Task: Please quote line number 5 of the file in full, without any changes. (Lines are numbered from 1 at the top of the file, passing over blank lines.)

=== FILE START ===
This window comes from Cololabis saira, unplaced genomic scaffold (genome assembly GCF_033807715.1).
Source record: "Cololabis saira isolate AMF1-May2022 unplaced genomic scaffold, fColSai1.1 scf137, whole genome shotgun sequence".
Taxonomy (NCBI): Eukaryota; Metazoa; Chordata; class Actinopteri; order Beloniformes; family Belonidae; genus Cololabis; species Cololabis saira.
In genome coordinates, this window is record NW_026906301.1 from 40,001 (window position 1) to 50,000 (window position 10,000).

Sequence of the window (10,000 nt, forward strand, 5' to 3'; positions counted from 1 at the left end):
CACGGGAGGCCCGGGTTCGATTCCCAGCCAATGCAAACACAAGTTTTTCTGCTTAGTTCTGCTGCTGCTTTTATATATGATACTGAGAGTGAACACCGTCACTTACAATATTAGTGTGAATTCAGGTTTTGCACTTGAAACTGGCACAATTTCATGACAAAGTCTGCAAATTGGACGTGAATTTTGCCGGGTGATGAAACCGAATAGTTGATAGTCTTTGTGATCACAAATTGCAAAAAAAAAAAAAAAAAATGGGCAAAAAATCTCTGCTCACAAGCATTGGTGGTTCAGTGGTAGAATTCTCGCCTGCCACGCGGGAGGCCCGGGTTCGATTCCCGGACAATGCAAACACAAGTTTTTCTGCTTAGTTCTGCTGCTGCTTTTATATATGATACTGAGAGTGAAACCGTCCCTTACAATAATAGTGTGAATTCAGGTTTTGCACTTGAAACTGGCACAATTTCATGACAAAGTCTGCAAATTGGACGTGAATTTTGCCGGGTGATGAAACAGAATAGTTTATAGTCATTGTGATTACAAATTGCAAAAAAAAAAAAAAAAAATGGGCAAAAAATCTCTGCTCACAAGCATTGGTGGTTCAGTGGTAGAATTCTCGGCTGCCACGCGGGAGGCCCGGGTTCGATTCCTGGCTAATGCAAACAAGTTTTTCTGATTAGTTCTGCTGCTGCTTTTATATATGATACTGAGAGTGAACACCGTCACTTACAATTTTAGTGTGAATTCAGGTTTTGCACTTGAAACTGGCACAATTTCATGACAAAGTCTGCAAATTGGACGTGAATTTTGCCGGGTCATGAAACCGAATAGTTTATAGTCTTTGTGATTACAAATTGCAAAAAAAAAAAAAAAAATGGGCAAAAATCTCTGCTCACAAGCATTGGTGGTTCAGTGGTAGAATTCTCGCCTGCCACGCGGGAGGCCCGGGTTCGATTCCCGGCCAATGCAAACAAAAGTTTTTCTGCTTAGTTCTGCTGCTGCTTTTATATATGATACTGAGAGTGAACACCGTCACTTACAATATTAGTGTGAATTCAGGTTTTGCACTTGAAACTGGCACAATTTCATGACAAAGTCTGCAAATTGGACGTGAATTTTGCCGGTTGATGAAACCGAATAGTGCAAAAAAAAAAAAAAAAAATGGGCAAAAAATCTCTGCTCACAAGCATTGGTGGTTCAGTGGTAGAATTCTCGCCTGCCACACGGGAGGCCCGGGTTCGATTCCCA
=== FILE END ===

Sequence of the window (10,000 nt, forward strand, 5' to 3'; positions counted from 1 at the left end):